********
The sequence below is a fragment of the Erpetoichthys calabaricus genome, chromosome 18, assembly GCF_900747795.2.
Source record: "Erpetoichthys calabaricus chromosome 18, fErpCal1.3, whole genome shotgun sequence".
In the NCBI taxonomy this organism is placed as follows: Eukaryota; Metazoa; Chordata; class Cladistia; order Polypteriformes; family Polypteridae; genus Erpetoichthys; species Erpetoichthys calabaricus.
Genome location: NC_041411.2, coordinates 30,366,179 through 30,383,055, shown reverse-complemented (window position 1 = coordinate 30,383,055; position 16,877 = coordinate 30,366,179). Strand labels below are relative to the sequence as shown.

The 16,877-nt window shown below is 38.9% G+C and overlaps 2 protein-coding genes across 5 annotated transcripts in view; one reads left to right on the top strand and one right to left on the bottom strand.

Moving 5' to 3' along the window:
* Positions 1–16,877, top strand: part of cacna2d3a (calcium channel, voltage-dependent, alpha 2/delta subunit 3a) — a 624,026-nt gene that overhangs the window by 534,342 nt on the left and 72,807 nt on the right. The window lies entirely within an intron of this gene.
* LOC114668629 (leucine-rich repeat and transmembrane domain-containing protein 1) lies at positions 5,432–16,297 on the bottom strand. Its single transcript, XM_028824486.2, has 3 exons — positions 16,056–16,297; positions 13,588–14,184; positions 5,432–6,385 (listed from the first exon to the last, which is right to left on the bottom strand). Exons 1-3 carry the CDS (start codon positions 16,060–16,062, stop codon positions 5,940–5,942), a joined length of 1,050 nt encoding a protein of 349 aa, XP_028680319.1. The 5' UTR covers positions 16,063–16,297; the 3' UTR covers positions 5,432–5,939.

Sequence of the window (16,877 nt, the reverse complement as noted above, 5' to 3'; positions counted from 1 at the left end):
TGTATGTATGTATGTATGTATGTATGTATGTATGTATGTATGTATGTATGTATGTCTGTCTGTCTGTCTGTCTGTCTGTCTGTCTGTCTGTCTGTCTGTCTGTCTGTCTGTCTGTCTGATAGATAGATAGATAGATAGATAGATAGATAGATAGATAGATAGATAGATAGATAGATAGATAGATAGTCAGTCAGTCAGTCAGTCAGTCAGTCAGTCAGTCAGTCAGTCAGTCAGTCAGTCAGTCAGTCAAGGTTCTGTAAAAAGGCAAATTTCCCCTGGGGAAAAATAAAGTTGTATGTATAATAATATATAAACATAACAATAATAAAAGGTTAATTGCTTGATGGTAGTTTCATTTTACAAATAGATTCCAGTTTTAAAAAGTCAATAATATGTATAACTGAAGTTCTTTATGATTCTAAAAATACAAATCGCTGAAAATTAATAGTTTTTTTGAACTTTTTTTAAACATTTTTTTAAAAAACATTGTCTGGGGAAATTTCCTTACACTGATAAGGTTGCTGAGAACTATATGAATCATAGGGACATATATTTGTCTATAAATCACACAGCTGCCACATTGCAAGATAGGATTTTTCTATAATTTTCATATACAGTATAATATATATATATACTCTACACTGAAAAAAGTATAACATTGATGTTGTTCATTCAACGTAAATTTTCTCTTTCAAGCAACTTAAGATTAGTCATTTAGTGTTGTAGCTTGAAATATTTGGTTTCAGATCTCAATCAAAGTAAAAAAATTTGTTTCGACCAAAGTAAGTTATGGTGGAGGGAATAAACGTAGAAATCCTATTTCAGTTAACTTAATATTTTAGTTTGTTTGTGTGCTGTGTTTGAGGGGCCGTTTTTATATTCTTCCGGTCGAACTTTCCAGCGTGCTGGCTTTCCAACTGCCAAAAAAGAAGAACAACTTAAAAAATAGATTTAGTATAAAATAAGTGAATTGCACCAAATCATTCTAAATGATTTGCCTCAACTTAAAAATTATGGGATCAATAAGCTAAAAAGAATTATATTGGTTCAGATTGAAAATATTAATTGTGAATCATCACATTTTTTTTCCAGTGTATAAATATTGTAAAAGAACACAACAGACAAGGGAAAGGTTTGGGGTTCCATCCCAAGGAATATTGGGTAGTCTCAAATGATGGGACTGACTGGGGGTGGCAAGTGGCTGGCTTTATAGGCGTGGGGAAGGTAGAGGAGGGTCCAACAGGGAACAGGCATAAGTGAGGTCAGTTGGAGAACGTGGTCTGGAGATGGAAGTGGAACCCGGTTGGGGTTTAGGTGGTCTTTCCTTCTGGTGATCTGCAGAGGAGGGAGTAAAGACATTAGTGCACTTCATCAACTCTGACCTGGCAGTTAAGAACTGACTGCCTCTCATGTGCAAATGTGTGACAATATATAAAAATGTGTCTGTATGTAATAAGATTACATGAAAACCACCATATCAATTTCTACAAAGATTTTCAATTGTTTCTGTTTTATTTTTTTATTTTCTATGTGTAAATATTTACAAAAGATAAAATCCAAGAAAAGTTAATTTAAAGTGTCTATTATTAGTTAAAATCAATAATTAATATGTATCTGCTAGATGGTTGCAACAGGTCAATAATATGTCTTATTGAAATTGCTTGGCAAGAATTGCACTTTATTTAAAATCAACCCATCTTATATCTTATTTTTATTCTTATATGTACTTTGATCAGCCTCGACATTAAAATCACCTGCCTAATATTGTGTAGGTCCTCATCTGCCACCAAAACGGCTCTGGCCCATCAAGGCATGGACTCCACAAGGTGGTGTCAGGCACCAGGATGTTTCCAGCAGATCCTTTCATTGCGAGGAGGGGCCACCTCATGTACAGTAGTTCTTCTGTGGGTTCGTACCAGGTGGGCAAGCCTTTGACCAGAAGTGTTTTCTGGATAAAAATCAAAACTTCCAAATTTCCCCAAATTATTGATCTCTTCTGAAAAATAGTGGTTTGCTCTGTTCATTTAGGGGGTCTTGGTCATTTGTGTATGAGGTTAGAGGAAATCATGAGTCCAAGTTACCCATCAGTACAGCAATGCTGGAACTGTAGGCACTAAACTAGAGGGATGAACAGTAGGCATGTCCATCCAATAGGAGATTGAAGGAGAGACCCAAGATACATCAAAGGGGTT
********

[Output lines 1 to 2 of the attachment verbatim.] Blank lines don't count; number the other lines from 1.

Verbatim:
The sequence below is a fragment of the Erpetoichthys calabaricus genome, chromosome 18, assembly GCF_900747795.2.
Source record: "Erpetoichthys calabaricus chromosome 18, fErpCal1.3, whole genome shotgun sequence".